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Copyright And Artists: A View From Cultural Economics

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  • Ruth Towse

Abstract

Most of the standard economic literature on copyright ignores a number of aspects that have considerable significance for cultural production and for artists, the primary creators of copyright works, the supply of which copyright is supposed to stimulate. Specifically, there is little mention in that literature of moral rights, no distinction is made between copyright for authors and neighbouring rights for performers, the distributional effects of copyright are barely referred to, and the question of how much artists earn from copyright is ignored. In this article, I survey work that relates copyright and cultural economics showing that cultural economics offers another view to the 'standard' economics of copyright. Moreover, the case for government intervention in the arts and heritage made by cultural economists has resonance for the economic rationale of copyright. Copyright 2006 The Author Journal compilation © 2006 Blackwell Publishing Ltd.

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  • Ruth Towse, 2006. "Copyright And Artists: A View From Cultural Economics," Journal of Economic Surveys, Wiley Blackwell, vol. 20(4), pages 567-585, September.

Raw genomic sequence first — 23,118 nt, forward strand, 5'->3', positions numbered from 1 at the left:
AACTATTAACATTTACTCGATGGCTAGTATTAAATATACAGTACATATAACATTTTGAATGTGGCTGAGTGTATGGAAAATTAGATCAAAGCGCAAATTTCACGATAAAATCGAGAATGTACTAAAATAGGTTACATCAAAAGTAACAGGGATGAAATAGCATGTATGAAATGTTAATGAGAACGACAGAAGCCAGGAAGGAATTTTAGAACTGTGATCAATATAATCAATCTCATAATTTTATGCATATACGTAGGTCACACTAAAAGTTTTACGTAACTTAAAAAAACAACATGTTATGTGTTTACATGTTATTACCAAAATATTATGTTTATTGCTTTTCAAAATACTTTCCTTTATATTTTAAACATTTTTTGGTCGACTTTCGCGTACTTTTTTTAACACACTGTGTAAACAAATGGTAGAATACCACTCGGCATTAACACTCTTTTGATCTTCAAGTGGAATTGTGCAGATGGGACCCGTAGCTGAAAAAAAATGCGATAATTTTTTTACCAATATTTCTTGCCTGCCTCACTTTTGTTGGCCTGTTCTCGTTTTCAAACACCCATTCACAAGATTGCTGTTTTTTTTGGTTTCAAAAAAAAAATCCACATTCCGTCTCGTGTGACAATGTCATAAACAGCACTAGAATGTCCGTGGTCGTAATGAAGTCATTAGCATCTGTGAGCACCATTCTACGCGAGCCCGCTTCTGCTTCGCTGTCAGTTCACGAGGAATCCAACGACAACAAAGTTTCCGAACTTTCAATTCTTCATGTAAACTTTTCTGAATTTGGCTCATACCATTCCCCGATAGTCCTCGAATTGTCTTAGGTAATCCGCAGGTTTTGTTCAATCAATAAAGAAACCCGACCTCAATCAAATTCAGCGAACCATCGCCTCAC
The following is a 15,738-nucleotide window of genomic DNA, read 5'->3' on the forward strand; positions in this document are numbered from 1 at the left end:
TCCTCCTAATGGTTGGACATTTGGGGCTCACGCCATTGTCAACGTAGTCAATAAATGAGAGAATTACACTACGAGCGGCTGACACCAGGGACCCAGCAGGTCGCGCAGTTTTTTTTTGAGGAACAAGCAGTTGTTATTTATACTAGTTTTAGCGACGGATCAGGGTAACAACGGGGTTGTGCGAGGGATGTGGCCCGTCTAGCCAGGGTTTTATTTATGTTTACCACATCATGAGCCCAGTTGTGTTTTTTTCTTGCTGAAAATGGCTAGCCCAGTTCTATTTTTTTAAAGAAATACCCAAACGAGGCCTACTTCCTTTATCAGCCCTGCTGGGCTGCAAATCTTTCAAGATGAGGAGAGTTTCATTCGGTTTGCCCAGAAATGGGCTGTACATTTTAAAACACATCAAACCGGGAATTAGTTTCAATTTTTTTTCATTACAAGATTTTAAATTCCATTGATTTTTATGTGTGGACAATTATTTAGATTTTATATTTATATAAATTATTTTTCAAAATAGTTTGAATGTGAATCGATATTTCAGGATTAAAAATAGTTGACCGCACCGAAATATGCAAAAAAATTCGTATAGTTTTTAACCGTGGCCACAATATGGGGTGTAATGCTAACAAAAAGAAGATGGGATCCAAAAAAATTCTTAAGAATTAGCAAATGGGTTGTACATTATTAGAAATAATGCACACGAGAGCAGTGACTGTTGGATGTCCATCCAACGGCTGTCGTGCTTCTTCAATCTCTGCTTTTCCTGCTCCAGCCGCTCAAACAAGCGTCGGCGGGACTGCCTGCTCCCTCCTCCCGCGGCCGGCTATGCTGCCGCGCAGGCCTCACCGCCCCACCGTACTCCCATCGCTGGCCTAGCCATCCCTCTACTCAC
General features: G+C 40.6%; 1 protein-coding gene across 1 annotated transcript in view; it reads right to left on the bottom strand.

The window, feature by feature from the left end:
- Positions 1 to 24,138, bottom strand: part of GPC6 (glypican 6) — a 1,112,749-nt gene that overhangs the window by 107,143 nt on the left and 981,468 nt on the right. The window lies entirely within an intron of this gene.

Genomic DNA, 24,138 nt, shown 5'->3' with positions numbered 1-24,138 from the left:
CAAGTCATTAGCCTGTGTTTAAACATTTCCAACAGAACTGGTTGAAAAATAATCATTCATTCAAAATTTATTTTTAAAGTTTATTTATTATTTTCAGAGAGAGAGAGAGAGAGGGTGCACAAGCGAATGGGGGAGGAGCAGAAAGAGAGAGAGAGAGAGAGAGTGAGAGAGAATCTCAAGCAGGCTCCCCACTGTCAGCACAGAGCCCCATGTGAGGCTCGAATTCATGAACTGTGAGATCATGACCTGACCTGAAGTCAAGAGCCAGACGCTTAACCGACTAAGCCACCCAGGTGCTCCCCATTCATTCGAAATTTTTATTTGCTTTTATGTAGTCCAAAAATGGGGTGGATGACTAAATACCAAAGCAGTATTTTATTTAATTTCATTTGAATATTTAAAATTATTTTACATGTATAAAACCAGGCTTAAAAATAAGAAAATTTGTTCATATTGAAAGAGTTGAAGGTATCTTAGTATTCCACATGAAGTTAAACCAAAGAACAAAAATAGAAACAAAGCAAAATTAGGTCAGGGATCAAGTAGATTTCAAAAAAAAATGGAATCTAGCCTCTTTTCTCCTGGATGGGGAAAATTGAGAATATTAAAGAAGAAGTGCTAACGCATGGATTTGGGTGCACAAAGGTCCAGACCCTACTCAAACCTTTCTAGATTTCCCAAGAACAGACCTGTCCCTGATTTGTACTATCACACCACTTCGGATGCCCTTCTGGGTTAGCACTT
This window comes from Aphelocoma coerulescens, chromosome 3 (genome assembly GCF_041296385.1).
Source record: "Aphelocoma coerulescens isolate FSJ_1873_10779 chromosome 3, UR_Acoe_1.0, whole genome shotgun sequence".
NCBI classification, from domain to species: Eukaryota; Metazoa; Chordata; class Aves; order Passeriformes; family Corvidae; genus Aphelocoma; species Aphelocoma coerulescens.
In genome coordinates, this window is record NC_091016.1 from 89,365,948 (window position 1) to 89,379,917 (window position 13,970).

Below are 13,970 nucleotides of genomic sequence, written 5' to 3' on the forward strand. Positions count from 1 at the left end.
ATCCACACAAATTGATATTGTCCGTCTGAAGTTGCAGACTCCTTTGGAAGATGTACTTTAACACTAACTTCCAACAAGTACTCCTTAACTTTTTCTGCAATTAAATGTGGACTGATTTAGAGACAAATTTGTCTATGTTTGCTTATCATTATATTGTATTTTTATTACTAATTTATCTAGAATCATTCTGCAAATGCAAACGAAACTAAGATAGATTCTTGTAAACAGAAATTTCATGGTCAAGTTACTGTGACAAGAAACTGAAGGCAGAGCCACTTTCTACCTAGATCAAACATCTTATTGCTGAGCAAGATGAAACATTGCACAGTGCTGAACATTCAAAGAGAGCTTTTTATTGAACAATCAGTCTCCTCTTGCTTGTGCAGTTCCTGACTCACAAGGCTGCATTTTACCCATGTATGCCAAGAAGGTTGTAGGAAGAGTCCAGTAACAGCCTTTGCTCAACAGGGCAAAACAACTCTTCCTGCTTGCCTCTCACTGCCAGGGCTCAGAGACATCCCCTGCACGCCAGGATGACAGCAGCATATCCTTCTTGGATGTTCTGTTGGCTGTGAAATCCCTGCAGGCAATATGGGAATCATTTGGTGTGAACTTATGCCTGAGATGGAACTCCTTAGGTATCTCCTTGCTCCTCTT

• Handle: RePEc:bla:jecsur:v:20:y:2006:i:4:p:567-585
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    Cited by:

    1. Ruth Towse, 2010. "Creativity, Copyright and the Creative Industries Paradigm," Kyklos, Wiley Blackwell, vol. 63(3), pages 461-478, August.
    2. Antonello E. Scorcu & Laura Vici, 2013. "Economic and cultural factors and illegal copying in the university textbook market," ACEI Working Paper Series AWP-01-2013, Association for Cultural Economics International, revised Feb 2013.
    3. Luis Antonio Palma M. & Luis Fernando Aguado Q., 2010. "Economía de la cultura. Una nueva área de especialización de la economía," Revista de Economía Institucional, Universidad Externado de Colombia - Facultad de Economía, vol. 12(22), pages 129-165, January-J.
    4. Ruth Towse, 2008. "Why has cultural economics ignored copyright?," Journal of Cultural Economics, Springer;The Association for Cultural Economics International, vol. 32(4), pages 243-259, December.
    5. Markus Pasche, 2014. "Welfare Effects of Endogenous Copyright Enforcement - the Case of Digital Goods," Jena Economic Research Papers 2014-008, Friedrich-Schiller-University Jena.
    6. Productivity Commission, 2009. "Restrictions on the Parallel Importation of Books," Research Reports, Productivity Commission, Government of Australia, number 34.

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